Stella Artois on creating ‘psychologically safe’ spaces for marketers
Stella Artois global vice-president Tim Ovadia believes Gen Z marketers are more receptive to autonomy and creating space attracts diverse talent, which in turn helps foster an “ownership mentality” .
At AB InBev people are the main differentiating factor that sets the business apart from its rivals, according to Stella Artois global vice-president Tim Ovadia. With this in mind, he believes marketing leaders should foster an “ownership mentality” among staff by granting autonomy.
Speaking at Advertising Week Europe yesterday (11 May), Ovadia said successful modern marketing leadership encompasses strategic agility, humility and relies on a diverse team.
Modern leaders should be creating an environment that is “psychologically safe” to then become a “magnet for diverse talent”, which is central to creating “high performing cultures”.
“Diversity thrives in an environment where people feel psychologically safe. And what does that mean? It means an environment where people feel free to speak up, share ideas and take risks,” said Ovadia.
“We have this saying at AB InBev, which is to be really tough on the problem that you’re trying to solve, but not tough on your people. And when they feel that, I think that’s a powerful thing.”
A controlling style of management and leadership leads to compliance, but it doesn’t lead to engagement.
Tim Ovadia, Stella Artois
When asked how he encourages and engages younger workers, Ovadia pointed out they are the most likely demographic to respond well to flexibility and autonomy, which helps to drive an “ownership mentality” among the ranks.
“A controlling style of management and leadership leads to compliance, but it doesn’t lead to engagement. I think the notion of autonomy leads to engagement. Gen Z in particular want greater autonomy and greater freedom in their workplace and in their careers,” Ovadia noted.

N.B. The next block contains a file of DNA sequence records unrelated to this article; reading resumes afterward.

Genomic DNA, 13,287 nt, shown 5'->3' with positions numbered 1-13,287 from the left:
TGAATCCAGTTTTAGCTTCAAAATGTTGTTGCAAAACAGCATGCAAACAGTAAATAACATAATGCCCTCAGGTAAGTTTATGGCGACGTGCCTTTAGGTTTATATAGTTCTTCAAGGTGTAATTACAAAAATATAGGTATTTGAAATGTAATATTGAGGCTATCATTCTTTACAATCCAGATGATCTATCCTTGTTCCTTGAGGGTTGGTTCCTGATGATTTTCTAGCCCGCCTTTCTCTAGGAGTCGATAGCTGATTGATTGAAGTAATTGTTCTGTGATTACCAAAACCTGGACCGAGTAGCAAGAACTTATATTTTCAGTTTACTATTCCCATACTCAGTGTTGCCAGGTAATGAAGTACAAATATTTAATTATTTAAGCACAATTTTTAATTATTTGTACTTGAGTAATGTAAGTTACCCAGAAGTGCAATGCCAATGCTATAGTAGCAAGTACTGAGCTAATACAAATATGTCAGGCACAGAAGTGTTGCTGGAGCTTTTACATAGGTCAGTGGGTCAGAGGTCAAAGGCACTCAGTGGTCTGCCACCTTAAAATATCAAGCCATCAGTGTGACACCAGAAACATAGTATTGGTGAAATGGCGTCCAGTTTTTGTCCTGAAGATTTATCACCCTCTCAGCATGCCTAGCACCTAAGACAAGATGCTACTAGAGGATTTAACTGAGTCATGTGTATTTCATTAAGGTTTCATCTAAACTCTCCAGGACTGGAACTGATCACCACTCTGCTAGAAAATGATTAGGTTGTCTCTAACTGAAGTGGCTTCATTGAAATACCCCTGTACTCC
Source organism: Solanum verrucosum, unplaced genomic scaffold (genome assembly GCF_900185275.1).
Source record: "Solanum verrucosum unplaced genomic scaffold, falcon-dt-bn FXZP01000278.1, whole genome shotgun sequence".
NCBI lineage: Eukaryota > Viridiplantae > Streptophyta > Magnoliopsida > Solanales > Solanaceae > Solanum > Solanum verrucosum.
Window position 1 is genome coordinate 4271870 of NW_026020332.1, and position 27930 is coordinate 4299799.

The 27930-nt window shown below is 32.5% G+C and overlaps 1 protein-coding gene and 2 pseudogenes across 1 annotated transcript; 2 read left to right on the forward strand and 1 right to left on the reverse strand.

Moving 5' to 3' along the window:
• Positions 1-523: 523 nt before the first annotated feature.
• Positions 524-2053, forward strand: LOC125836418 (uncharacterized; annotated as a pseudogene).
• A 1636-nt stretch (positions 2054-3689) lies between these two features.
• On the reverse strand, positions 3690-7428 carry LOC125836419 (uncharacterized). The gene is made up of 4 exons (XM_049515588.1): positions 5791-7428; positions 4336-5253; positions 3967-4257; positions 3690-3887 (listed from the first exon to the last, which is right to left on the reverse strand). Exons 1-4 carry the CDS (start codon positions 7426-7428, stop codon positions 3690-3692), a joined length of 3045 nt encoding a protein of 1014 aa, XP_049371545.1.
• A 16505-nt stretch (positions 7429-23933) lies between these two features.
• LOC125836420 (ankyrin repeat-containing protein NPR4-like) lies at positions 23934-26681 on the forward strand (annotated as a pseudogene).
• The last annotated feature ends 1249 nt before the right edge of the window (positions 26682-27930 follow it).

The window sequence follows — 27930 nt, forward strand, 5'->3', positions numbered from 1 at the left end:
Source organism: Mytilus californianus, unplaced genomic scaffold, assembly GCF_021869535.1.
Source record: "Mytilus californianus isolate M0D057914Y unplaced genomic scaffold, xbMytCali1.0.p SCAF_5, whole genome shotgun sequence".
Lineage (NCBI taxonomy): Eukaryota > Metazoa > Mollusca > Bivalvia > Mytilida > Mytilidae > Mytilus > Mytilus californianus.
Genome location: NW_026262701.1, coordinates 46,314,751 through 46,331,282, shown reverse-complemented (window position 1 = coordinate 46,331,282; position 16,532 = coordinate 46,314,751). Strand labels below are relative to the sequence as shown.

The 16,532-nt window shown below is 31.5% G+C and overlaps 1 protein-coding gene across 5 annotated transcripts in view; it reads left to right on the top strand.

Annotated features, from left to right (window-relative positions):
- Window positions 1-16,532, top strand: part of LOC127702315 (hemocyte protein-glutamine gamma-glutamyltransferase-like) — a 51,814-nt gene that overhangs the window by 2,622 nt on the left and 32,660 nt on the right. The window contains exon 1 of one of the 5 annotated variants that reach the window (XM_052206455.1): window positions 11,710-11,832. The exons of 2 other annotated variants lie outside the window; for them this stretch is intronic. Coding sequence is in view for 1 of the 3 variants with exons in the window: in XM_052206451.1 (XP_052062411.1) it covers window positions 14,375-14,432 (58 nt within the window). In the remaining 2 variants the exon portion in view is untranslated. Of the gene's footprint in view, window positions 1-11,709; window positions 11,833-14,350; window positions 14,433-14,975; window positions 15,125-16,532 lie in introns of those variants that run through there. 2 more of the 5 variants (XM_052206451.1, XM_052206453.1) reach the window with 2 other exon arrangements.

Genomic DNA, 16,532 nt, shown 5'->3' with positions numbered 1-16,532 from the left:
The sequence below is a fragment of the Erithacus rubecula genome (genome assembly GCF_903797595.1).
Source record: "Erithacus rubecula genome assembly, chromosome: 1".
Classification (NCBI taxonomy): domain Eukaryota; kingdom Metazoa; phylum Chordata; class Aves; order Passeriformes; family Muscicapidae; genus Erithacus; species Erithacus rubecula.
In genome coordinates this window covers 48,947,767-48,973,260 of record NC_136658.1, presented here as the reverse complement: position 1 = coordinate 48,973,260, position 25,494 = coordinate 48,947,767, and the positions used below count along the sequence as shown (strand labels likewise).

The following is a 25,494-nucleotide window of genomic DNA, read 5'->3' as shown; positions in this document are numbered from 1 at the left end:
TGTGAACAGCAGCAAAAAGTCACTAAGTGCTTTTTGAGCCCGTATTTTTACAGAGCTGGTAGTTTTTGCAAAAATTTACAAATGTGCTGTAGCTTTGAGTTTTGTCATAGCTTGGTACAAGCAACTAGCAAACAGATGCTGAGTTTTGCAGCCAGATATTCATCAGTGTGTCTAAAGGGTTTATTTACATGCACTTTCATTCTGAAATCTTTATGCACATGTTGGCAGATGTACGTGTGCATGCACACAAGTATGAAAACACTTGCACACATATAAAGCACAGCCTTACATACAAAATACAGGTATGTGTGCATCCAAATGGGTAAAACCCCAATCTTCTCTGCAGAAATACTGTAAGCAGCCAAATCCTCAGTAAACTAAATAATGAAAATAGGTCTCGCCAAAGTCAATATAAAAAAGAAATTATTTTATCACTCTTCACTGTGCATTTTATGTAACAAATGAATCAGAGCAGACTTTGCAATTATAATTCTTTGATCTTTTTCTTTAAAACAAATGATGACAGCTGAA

“They feel like it’s almost their birthright to get what they want. [They want] greater freedom from where they work, when they work and how they get their jobs done.”
On the topic of the marketing industry’s identity, Ovadia does not believe it is facing an “identity crisis” as it progresses through this “incredible” period of disruption.
He pointed to challenges marketers are facing such as advertising models being “under threat” from the rise of subscriptions and streaming, Amazon being the “T-Rex” of retail and YouTube stars replacing celebrity endorsements.
Older marketers grew up with the four Ps of marketing, but Ovadia notes now it feels like the industry needs a new coursebook every year and marketers can never have a “set and forget” mindset.
“While that’s exciting for the general industry, it’s daunting for us as individuals and human beings, we don’t like change. And we [leaders] have to find a way to make change feel normal for our people because it is going to become the norm. That’s going to require a different type of leadership,” said Ovadia.